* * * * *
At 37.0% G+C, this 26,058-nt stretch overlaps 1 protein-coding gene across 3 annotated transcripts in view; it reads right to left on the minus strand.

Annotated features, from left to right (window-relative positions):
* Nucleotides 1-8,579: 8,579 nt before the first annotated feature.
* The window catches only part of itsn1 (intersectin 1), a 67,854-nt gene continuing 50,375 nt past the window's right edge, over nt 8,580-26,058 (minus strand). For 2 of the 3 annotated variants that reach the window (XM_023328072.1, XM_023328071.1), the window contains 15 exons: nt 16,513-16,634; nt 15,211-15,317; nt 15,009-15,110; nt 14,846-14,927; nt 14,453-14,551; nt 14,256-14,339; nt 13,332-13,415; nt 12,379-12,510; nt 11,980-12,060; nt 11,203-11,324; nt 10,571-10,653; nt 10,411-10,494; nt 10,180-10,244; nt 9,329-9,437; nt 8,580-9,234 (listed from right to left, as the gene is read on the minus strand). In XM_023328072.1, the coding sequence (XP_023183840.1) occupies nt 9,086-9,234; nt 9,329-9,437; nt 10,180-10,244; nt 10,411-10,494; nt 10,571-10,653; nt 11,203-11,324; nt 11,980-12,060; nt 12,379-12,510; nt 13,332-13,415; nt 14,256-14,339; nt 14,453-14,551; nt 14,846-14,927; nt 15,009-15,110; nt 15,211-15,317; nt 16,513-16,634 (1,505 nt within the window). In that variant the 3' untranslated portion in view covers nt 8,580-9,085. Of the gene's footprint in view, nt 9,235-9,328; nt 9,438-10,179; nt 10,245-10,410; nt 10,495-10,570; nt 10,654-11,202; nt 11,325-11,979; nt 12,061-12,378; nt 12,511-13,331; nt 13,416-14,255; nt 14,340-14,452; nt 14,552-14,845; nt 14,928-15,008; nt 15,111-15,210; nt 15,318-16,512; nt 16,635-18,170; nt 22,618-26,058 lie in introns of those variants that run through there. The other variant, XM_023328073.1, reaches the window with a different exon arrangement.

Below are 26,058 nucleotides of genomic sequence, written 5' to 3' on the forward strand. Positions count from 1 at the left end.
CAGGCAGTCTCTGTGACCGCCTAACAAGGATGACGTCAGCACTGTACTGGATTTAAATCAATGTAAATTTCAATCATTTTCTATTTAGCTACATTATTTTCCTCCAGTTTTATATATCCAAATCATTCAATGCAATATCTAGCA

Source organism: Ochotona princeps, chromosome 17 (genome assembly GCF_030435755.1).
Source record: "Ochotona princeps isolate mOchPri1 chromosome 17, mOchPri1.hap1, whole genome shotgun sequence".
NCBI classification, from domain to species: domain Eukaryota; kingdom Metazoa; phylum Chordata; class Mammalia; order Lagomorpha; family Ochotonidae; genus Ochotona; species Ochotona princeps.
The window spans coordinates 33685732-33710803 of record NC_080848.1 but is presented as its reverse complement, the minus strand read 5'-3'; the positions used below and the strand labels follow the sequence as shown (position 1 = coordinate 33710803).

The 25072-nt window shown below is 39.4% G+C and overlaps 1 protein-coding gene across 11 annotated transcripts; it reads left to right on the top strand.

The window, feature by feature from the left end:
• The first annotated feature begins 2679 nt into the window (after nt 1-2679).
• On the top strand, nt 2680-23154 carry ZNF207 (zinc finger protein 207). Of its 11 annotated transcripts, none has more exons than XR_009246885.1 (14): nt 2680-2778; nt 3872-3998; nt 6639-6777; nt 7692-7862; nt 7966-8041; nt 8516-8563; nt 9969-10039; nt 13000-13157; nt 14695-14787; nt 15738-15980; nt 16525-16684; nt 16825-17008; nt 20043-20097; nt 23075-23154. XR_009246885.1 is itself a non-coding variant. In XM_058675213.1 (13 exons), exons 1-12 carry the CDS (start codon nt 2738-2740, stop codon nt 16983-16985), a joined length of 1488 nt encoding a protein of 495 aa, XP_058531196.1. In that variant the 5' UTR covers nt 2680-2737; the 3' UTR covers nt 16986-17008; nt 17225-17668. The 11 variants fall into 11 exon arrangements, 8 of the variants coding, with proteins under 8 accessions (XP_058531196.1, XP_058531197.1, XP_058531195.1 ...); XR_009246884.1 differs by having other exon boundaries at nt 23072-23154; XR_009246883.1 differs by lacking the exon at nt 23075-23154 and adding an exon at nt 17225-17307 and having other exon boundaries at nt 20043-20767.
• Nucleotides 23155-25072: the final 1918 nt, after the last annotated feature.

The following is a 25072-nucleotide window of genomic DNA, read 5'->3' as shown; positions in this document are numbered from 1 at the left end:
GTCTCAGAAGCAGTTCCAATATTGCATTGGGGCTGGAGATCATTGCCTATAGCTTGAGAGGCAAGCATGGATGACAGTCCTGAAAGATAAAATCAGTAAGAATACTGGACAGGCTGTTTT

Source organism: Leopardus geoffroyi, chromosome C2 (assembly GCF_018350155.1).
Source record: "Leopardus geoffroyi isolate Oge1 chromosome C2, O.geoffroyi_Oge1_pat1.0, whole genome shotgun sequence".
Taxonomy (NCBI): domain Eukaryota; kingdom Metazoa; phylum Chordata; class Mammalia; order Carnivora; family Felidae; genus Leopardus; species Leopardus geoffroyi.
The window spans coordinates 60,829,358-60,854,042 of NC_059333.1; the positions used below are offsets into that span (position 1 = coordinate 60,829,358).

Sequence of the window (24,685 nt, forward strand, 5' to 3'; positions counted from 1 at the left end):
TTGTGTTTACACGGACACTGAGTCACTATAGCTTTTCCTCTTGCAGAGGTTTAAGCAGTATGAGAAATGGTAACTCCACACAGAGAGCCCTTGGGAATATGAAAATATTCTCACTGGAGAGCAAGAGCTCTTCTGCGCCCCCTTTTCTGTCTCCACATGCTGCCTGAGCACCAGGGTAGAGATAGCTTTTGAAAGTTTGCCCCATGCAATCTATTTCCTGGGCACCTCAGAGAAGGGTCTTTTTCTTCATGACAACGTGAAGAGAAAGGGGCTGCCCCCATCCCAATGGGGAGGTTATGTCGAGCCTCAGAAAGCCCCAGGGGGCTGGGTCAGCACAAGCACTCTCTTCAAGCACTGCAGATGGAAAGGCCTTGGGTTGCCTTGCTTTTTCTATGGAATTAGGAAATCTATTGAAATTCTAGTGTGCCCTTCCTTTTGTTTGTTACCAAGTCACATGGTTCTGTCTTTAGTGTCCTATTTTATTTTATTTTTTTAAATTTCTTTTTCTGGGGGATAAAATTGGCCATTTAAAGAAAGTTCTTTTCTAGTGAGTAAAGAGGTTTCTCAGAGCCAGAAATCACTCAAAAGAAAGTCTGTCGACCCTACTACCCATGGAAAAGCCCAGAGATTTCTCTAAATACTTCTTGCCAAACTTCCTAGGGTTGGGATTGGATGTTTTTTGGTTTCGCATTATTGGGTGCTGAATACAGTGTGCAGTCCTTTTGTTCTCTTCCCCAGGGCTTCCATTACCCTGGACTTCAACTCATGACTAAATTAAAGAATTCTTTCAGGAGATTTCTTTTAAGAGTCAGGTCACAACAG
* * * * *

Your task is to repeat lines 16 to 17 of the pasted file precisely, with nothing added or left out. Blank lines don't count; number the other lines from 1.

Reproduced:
The following is a 25072-nucleotide window of genomic DNA, read 5'->3' as shown; positions in this document are numbered from 1 at the left end:
GTCTCAGAAGCAGTTCCAATATTGCATTGGGGCTGGAGATCATTGCCTATAGCTTGAGAGGCAAGCATGGATGACAGTCCTGAAAGATAAAATCAGTAAGAATACTGGACAGGCTGTTTT